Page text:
OK, that got sort of long winded.

Anyway, for the pyrite pictures above, the frame showing the larger fragments clearly had lots of pyrite clinging to quartz.  The average size of particles in that sample was about 2.00 mm or 10 mesh.  So the liberation size defined as the size needed to separate pyrite from quartz was smaller than 10 mesh.  In the photo showing the smaller particles the average size was about 0.5 mm or 35 mesh.  In this case, there was almost complete separation of the pyrite from the quartz. so the liberation size was greater than 35 mesh.

So there we have a rough petrographic study telling us that for this ore sample the liberation size is somewhere between 10 and 35 mesh.  If this was ore for a new mine it would not require a lot more study to pin this liberation size down even closer for purposes of designing crushing equipment for pyrite recovery.

finch68
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tomcat
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« Reply #5 on: March 15, 2011, 06:39:40 PM »

Please explain why you would want to recover pyrites....is there some form of value in this stuff unsure
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« Reply #6 on: March 15, 2011, 08:05:26 PM »

Please explain why you would want to recover pyrites....is there some form of value in this stuff unsure

Indeed, pyrite can have all sorts of good stuff locked up in it. Gold, silver, and copper to name a few.

Great pictures thanks for sharing!
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« Reply #7 on: March 15, 2011, 09:27:48 PM »

Well, first of all astrobouncer is correct, that other really valuable stuff can be mined in conjunction with pyrite.  But on its own, pyrite is mined to convert into sulfuric acid.  Almost 7 million tonnes are mined per year to turn into sulfuric acid.  The pyrite is heated in the presence of oxygen and forms sulfur trioxide that is dissolved in water to form sulfuric acid.  Not only that, but the residual iron cinder is used in the manufacture of cement and even as an iron source in smelters.

Not bad for "fools gold".

finch68
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« Reply #8 on: March 15, 2011, 09:44:12 PM »

Great pics Finch

It is amazing how different minerals can look under magnification and how much you can learn.  The best part about a microscope is you can find one for fairly cheap (less than $100) on line and get your magnification down to x100 compared to your standard hand lens which maxes out at around x20.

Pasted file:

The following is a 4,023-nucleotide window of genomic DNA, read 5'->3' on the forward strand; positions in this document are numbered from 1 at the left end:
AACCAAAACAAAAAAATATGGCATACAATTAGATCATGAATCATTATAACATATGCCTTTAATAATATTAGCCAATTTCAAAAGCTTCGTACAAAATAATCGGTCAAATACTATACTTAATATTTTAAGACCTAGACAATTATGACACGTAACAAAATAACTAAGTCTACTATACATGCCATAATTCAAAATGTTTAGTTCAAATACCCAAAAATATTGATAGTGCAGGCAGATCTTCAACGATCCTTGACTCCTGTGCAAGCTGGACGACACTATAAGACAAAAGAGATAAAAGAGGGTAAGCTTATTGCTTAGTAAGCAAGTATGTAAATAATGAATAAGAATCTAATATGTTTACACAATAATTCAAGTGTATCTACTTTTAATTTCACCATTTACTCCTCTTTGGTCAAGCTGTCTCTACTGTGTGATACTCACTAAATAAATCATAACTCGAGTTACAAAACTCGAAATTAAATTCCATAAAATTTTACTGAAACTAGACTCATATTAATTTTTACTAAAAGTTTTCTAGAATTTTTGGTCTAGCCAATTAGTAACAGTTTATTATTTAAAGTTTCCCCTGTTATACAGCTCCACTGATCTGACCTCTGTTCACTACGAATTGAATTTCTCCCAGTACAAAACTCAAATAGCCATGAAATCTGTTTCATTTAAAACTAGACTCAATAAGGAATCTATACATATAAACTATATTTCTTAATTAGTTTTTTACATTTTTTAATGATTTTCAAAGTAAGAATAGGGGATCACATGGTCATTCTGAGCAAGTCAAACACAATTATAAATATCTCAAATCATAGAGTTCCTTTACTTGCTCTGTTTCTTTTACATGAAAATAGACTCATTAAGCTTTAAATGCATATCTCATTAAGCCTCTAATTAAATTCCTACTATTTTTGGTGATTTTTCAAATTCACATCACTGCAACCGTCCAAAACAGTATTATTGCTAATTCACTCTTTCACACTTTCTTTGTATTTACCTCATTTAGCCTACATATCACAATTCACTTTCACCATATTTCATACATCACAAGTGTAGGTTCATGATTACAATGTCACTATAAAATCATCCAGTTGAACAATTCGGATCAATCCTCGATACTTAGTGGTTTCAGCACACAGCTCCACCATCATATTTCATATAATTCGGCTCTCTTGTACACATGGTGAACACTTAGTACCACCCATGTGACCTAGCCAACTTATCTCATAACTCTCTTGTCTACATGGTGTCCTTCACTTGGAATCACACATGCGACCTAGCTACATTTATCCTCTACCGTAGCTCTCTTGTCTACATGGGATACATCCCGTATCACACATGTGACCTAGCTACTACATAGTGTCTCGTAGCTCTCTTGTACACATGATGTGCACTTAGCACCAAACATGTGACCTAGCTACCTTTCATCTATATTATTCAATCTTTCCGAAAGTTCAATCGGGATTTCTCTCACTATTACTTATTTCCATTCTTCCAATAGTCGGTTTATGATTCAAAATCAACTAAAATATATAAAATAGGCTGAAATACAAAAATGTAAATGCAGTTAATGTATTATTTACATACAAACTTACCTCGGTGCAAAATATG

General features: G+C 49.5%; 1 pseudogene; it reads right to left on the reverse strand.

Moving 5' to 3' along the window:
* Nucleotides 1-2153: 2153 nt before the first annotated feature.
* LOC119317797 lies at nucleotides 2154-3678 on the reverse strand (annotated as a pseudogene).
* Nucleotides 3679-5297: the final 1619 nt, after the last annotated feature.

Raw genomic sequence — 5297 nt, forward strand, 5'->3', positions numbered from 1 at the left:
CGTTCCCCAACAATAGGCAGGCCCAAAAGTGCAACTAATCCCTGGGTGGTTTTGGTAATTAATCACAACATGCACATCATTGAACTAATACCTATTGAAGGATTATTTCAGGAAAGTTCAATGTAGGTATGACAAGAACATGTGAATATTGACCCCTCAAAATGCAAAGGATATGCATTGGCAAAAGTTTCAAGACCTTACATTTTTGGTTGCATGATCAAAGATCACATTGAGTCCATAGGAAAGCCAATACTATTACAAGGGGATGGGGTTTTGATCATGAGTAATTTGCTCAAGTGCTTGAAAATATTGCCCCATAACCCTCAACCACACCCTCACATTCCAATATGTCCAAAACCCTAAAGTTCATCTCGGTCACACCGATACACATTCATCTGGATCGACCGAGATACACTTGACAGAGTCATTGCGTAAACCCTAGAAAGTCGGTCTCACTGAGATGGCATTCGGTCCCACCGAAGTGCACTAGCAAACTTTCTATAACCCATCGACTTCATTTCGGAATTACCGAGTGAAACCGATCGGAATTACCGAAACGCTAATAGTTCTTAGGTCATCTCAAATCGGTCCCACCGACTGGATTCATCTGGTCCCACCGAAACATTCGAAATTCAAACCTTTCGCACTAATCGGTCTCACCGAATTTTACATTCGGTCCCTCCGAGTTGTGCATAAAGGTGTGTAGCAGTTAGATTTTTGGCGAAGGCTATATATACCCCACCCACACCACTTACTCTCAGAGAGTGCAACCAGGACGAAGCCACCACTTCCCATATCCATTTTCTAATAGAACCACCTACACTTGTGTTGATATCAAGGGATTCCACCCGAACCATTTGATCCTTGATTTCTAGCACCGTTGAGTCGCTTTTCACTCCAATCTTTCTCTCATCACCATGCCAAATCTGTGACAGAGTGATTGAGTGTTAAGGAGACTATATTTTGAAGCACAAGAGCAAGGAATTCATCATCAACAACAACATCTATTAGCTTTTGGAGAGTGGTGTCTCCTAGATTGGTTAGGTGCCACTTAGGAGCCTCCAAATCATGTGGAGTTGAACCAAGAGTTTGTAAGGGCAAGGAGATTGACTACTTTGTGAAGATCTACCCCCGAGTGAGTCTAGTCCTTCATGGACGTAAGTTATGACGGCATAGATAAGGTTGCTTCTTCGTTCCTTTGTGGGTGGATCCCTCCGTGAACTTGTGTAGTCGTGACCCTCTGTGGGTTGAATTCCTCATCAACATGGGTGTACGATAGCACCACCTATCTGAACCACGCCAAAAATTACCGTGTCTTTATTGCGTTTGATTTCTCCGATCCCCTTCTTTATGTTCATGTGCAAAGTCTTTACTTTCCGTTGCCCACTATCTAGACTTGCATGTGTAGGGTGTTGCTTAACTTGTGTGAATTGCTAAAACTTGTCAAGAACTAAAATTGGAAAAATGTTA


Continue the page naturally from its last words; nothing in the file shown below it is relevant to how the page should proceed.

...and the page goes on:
Thanks for sharing and I wanted to add a few pics myself.  Okay lets see how this goes... For the three following pics each dash is 10 microns and each numbered dash is 100 microns


This first picture is gold at x50 magnification.

This pic is to show how the gold is still attached to the sulfide material.  This piece is around 150 mesh.

Here is a pic showing a ~800 mesh piece of gold attached to a sulfide grain.  

There are many cases where the sulfides will actually totally encase the gold particles making cyanidation very difficult.  Our ore gets ground to 80% passing a 280 mesh screen in the ball mill before it goes to the cyanide tanks.  With this grind and around 24 hour retention time the mill is recovering 95%.

This is why after all your "free gold" has been removed from your sulfide concentrate at a grind size of minus 100 mesh your sulfides can still contain abundant values.  

We assayed some of the concentrates off our shaker table that all passed a 200 mesh screen and all the free gold was removed.  The 200 mesh minus sulfides (mostly pyrrhotite with a little chalcopyrite) assayed .687 opt.  At those values they are definitely worth holding on to.

Thanks again and keep the pics coming.

Jason Gaber
Mt. Baker Mining and Metals
mbmmllc@gmail.com
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« Reply #9 on: March 16, 2011, 12:33:00 AM »

Great pictures Jason:

I must get one of those micrometer slides to show scale, but they are so damn 'scuse me darn expensive.  What I really want to get is a good polarizing petrographic microscope.  But at about $3,000 for a decent one with a camera some of my claims had better look promising or not going to happen LOL

finch68